Nigerian President Muhammadu Buhari cancelled the weekly Cabinet meeting he was due to lead Wednesday, the first since returning from a long overseas medical absence, raising questions about his health.
An announcement Tuesday that Buhari will work from home following more than 100 days of medical treatment in London because of a rodent infestation in his official office had already raised questions about his condition.
“The meeting of the Federal Executive Council (FEC) will not hold today,” the presidency said in a short statement, adding that Buhari, 74, would still receive an update on a corruption investigation against two suspended senior officials.
Buhari left Nigeria on May 7 for his second round of treatment in Britain this year for an unspecified medical condition, having already spent two months in the British capital for healthcare reasons.
Buhari, a retired general elected in 2015, temporarily handed power to Vice President Yemi Osinbajo to allay fears of a leadership vacuum in a country deeply divided along ethnic and religious fault lines.
His prolonged absence caused tensions back home where calls grew for him to either return or resign.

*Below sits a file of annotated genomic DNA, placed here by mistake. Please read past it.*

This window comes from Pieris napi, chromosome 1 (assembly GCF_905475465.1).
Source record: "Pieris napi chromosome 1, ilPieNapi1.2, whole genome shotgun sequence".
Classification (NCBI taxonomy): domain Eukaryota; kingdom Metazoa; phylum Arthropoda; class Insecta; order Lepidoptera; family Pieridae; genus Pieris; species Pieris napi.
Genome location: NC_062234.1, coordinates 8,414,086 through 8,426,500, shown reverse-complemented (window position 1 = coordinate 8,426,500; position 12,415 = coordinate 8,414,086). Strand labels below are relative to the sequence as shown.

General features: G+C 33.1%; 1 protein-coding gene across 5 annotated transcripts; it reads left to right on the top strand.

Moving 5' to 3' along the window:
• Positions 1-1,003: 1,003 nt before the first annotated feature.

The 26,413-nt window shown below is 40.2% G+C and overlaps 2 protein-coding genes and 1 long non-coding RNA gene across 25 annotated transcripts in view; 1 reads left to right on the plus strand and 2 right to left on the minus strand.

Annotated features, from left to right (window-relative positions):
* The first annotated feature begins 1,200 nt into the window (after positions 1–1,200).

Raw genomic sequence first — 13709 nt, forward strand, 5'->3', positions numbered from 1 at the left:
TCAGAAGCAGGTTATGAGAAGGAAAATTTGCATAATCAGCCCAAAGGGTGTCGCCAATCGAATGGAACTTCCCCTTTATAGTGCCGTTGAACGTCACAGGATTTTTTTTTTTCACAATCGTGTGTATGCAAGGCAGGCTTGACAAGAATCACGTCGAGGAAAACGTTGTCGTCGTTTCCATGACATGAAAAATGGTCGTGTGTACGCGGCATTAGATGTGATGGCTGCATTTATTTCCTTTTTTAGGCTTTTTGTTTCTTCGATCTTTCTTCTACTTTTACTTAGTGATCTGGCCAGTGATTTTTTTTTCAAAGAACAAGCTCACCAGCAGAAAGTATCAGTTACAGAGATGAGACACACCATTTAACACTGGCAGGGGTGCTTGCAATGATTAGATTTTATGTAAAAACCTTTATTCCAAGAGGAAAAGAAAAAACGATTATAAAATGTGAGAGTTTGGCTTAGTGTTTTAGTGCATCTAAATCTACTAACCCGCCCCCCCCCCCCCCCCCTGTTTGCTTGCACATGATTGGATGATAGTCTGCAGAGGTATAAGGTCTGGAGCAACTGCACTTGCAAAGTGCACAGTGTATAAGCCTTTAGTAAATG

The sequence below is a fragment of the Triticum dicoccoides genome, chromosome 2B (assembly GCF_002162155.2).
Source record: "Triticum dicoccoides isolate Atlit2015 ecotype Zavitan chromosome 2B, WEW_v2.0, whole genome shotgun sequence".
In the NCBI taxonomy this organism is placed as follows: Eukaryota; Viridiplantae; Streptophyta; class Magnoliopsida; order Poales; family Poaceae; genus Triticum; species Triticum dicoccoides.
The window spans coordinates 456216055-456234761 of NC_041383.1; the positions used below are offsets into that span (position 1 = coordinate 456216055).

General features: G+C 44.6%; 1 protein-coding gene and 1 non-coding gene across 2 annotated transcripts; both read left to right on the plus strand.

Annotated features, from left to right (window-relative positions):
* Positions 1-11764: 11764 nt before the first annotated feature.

Political analysts warned that the cancellation of Wednesday’s meeting could mean that Buhari has not fully recovered.
“What the latest cancellation of the FEC meeting means is that Buhari does not have the full capacity, in terms of his health, to function,” Chris Ngwodo, a political consultant, told AFP.
“I see a picture of somebody who does not have 100 percent fitness. That explains why he’s not been able to function properly.”
Ngwodo added that the day-to-day running of Nigeria could suffer as a result of Buhari’s condition.
“I see a slow-down in governance in Nigeria. This will not augur well for the country — especially at this crucial time,” he said.
Nigeria is grappling with serious security problems, including a jihadist insurgency in the northeast, clashes between farmers and herdsman in the centre of the country, alongside kidnappings and separatism in the south.
The west African powerhouse is also in the grip of a second year of recession, triggered by lower oil prices which have slashed government revenues, weakened the local currency and caused a shortage of US dollars.